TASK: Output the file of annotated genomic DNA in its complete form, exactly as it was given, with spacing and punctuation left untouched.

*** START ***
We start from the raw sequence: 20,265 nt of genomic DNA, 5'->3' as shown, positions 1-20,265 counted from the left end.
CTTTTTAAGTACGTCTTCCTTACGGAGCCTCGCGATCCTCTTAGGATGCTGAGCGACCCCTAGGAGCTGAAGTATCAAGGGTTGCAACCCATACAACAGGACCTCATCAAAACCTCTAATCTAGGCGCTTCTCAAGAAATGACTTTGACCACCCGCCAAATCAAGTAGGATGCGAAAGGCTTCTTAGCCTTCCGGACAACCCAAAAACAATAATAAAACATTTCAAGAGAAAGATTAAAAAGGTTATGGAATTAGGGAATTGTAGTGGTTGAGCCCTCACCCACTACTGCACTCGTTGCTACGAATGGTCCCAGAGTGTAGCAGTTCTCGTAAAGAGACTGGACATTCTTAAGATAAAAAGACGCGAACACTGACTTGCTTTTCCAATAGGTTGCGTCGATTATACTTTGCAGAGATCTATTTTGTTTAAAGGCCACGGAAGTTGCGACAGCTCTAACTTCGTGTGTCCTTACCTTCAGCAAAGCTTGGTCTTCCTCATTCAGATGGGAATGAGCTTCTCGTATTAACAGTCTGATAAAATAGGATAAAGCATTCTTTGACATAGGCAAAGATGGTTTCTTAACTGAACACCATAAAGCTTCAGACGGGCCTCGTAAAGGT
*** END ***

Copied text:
We start from the raw sequence: 20,265 nt of genomic DNA, 5'->3' as shown, positions 1-20,265 counted from the left end.
CTTTTTAAGTACGTCTTCCTTACGGAGCCTCGCGATCCTCTTAGGATGCTGAGCGACCCCTAGGAGCTGAAGTATCAAGGGTTGCAACCCATACAACAGGACCTCATCAAAACCTCTAATCTAGGCGCTTCTCAAGAAATGACTTTGACCACCCGCCAAATCAAGTAGGATGCGAAAGGCTTCTTAGCCTTCCGGACAACCCAAAAACAATAATAAAACATTTCAAGAGAAAGATTAAAAAGGTTATGGAATTAGGGAATTGTAGTGGTTGAGCCCTCACCCACTACTGCACTCGTTGCTACGAATGGTCCCAGAGTGTAGCAGTTCTCGTAAAGAGACTGGACATTCTTAAGATAAAAAGACGCGAACACTGACTTGCTTTTCCAATAGGTTGCGTCGATTATACTTTGCAGAGATCTATTTTGTTTAAAGGCCACGGAAGTTGCGACAGCTCTAACTTCGTGTGTCCTTACCTTCAGCAAAGCTTGGTCTTCCTCATTCAGATGGGAATGAGCTTCTCGTATTAACAGTCTGATAAAATAGGATAAAGCATTCTTTGACATAGGCAAAGATGGTTTCTTAACTGAACACCATAAAGCTTCAGACGGGCCTCGTAAAGGT